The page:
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Review: You Won't Sing the Blues at Ruben Santiago-Hudson's Lackawanna

Lackawanna Blues makes its Broadway debut two decades after its off-Broadway premiere.

Ruben Santiago-Hudson and Junior Mack in Lackawanna Blues
(© Marc J. Franklin)

In a world of increasing evil, sometimes all you need to strengthen your belief in humanity is a story that reminds you that goodness exists. Ruben Santiago-Hudson's Lackawanna Blues, belatedly receiving its Broadway premiere via Manhattan Theatre Club 20 years after it debuted at the Public Theater, is that story, a tale of a kind woman taking care of her community, and how those actions inspired her young ward to try and change the world himself.

Ms. Rachel Crosby, or Nanny, as she was commonly known, is that woman. Her charge is the playwright and performer himself, who created this moving tribute to his surrogate mother in the spring of 2001, and, in the wake of 9/11, toured this story of compassion to regional theaters across the country. Their relationship is that of parent and child, though Nanny was of no blood relation to young Ruben. She wasn't related to anyone she took care of, but a little fact like that didn't get in the way of her maternal instincts. Operating a few boarding houses in Lackawanna, New York, Nanny became a proxy guardian to everyone who landed under her roof, whether they were recently released from a psychiatric facility, a former convict, or just in need of a hot bowl of soup.

Santiago-Hudson simultaneously narrates the story and plays all the characters. What he does over the course of 90 minutes is a real feat of acting; simply costumed by Dede Ayite in a guayabera, he transforms himself into more than two dozen figures simply through subtle shifts in body language, physicality, and vocal patterns, all accentuated by the haunted lighting of Jen Schriever. He transmits the essences of characters like Ol' Po' Carl, the former Negro Leagues player forced to give up the drink after being diagnosed with "roaches of the liver," the single-legged Lemuel Taylor, who pitched a rock across a pond with such force it looked like he levitated, and eccentrics like Numb Finger Pete, Small Paul, Sweet Tooth Sam, Lackawanna Smitty, and more, all though a change in the way he stands or a hunch of the shoulders. It's just so enjoyable to watch him play, and set designer Michael Carnahan provides him with a beautifully ramshackle set that evokes real-life and memory simultaneously.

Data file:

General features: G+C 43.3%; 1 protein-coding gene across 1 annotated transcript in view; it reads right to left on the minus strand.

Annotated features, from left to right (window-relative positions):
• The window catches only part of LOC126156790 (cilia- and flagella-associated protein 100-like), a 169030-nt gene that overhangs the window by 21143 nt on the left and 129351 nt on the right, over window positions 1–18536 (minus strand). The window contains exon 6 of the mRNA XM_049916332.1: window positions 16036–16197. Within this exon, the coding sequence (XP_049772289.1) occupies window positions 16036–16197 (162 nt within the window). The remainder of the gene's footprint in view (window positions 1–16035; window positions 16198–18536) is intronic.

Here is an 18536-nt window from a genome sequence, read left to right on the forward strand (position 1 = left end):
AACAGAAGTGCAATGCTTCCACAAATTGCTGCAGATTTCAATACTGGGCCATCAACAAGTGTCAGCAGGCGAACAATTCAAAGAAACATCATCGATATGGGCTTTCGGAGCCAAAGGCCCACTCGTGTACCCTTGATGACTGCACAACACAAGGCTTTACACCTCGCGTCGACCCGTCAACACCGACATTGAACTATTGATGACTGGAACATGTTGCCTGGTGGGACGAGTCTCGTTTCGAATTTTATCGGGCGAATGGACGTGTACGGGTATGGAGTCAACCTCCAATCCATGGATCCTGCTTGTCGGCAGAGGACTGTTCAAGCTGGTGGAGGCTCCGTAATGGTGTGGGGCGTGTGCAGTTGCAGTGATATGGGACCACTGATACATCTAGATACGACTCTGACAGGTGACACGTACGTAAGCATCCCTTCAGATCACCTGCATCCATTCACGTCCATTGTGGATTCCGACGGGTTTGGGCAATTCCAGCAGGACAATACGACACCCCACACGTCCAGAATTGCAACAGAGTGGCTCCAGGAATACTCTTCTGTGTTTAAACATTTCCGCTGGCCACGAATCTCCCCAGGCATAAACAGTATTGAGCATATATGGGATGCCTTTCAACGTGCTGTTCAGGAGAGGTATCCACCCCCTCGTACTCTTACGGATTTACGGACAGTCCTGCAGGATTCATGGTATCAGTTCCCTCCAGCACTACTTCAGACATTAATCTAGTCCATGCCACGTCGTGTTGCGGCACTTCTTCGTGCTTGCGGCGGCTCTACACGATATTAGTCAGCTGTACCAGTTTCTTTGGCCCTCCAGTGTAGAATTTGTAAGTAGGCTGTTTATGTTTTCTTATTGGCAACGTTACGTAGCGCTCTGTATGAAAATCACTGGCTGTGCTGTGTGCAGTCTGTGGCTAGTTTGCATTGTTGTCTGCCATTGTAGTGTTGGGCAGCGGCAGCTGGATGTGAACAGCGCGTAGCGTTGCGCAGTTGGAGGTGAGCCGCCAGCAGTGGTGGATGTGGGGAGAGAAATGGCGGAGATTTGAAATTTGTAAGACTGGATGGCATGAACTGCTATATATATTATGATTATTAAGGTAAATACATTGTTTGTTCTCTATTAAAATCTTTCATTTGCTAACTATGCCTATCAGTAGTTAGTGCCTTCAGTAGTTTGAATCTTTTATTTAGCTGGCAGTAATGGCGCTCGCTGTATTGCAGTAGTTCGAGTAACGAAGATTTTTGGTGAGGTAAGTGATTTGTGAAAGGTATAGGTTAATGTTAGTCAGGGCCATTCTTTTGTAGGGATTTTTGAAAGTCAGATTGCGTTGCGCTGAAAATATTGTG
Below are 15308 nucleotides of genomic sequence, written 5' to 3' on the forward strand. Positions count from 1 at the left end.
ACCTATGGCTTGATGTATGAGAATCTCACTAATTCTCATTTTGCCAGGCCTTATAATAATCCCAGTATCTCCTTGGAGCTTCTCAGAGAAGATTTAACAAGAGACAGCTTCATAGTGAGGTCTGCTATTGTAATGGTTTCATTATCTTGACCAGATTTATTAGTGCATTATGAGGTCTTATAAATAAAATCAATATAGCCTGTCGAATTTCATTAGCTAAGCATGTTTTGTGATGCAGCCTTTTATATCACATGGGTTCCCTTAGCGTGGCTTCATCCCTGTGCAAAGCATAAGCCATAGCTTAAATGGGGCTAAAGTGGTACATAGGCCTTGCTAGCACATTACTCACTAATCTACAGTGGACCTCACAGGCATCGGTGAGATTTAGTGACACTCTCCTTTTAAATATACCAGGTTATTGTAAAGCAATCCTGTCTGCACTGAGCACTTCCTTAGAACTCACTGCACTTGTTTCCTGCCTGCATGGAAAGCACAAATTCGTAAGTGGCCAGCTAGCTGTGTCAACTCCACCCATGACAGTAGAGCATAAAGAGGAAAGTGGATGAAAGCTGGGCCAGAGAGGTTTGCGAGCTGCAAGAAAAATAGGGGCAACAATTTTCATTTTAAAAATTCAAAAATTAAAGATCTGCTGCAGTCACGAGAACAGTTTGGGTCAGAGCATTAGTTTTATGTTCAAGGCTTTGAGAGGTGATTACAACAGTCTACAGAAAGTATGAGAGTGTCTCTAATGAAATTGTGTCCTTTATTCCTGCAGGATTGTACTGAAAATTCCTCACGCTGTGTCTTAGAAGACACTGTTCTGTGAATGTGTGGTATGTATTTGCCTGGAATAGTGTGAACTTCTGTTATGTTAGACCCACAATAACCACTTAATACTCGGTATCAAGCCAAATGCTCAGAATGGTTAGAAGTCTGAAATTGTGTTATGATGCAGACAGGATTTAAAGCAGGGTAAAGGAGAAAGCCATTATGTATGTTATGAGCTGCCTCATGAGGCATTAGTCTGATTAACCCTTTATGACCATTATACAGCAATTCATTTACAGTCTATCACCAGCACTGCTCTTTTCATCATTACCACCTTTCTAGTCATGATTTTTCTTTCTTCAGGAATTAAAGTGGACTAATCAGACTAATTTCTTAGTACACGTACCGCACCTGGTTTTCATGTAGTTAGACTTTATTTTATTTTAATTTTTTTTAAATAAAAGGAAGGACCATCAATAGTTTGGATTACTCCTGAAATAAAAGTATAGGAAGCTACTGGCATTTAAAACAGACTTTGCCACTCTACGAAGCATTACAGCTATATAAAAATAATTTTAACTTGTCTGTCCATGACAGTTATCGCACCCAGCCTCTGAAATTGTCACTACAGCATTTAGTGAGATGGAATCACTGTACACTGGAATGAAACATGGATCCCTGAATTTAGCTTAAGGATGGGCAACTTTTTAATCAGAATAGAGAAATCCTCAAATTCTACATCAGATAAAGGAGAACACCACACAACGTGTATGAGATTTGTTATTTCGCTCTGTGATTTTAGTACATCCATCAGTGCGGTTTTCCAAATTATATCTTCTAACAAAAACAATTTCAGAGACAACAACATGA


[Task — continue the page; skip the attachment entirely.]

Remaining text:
It's easy to see why Lackawanna Blues was a hit at the Public — Santiago-Hudson's words are soul-filling, and his performance is one of the more amazing solo turns I've seen (he's backed by blues guitarist Junior Mack, taking over for the late Bill Sims Jr., who originally joined the writer onstage). It's even clearer why the play really took off in the post-September 11 world; who couldn't use some kindness then? In a post-pandemic, post-George Floyd United States, this story of an unsung hero like Nanny, who probably saved the lives of so many disenfranchised men and woman by simply feeding and housing them, is all the more relevant.

I'm glad Santiago-Hudson decided to bring Nanny back to reopen the Friedman Theatre. We could use more people like her these days. Imagine that: a world where everyone operates with benevolence in mind. Wouldn't that be the place?


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